Monday, October 19, 2015

Movie Review: "Goosebumps"

With over 400 million books sold, R.L. Stine's Goosebumps books are among some of the most popular books of all-time.  They are the kind of bump in the night campfire stories that keep any kid up late with images of ghouls and talking ventriloquist dummies flashing across their minds.  After a successful TV series in the Nineties, Goosebumps now returns to an even bigger screen in the form of a large scale Hollywood movie starring Jack Black as a fictionalized version of Stine.

Part comedy, part kid friendly horror, and even part Eighties Spielberg, Goosebumps is a great time at the movies this Halloween season.  When Zach (Dylan Minnette) moves to small town Delaware with his single mom, things get weird fast.  Just like a good Goosebumps story, it doesn't take long for Zach to find that something is off with their new next door neighbors.  The Dad (Jack Black) is very over-protective of his daughter, Hannah (Odeya Rush), who Zach has a bit of a crush on.  Of course, things get even more bizarre when it is revealed that Hannah's Dad is actually R.L. Stine, who actually imagined every monster he ever created into being, and had to trap them inside the pages of his Goosebumps manuscripts to keep them from wreaking havoc.  Of course, all of the manuscripts get opened when Slappy, the talking ventriloquist dummy with a Napoleonic complex, gets loose from his book and seeks revenge on Stine for keeping him imprisoned all these long years.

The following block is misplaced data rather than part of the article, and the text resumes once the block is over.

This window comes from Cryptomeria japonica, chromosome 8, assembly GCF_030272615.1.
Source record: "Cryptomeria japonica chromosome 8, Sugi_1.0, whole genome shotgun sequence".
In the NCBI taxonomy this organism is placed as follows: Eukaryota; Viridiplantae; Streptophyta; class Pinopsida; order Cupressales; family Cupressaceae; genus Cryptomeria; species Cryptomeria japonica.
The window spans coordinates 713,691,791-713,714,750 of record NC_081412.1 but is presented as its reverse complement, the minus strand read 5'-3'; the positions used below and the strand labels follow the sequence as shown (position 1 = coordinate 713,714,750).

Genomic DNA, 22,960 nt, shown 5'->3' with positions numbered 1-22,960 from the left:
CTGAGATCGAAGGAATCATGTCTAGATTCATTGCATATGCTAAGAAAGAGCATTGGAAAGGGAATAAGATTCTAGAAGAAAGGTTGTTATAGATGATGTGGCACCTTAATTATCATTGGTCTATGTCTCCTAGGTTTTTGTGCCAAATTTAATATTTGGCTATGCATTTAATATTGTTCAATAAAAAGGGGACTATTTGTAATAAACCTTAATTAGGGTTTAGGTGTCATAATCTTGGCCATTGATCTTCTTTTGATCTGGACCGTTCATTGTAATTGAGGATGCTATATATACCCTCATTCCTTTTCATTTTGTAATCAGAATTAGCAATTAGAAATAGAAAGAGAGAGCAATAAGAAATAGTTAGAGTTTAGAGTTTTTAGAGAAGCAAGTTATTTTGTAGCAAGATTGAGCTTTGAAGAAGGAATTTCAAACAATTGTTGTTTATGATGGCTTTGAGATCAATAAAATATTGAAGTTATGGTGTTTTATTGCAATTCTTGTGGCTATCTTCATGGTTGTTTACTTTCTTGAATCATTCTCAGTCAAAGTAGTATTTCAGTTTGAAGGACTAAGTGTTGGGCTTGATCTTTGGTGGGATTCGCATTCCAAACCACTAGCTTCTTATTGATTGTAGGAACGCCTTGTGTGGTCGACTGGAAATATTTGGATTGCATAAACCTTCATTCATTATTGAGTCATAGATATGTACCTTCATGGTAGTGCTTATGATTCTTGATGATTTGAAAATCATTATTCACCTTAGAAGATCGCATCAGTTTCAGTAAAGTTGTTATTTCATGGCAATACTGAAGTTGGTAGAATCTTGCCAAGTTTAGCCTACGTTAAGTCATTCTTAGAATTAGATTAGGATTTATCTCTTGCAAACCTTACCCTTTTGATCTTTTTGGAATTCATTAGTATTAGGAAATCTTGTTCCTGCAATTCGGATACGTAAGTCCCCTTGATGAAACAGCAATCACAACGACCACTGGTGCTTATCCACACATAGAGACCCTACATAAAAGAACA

Goosebumps is the kind of fun, family entertainment that isn't made much anymore.  It's a relatively PG-affair, with a key eye toward kids from about 10 up.  The movie is funny, never raunchy, and actually tells a fairly sweet story about having to learn to let go of things in order to move on in life.  Of course, there are some moments that might be a little scary for a kid, but the filmmakers do a great job of diffusing anything that might traumatize a child with laugh out loud humor.  The script is chock full of wit, and when you couple that with the great cast of young actors and their impeccable chemistry and comedic timing, you get a movie that is fun instead of nightmarish, plus Jack Black is in prime scenery chewing form as Stine (just don't compare him to Stephen King).  While the movie occasionally barrels through without ever giving our heroes much downtime to reveal more information about their characters, the final act of the movie works because of the likability of the cast and some clever twists that give the movie an added emotional punch.

I give Goosebumps an 8 out of 10!

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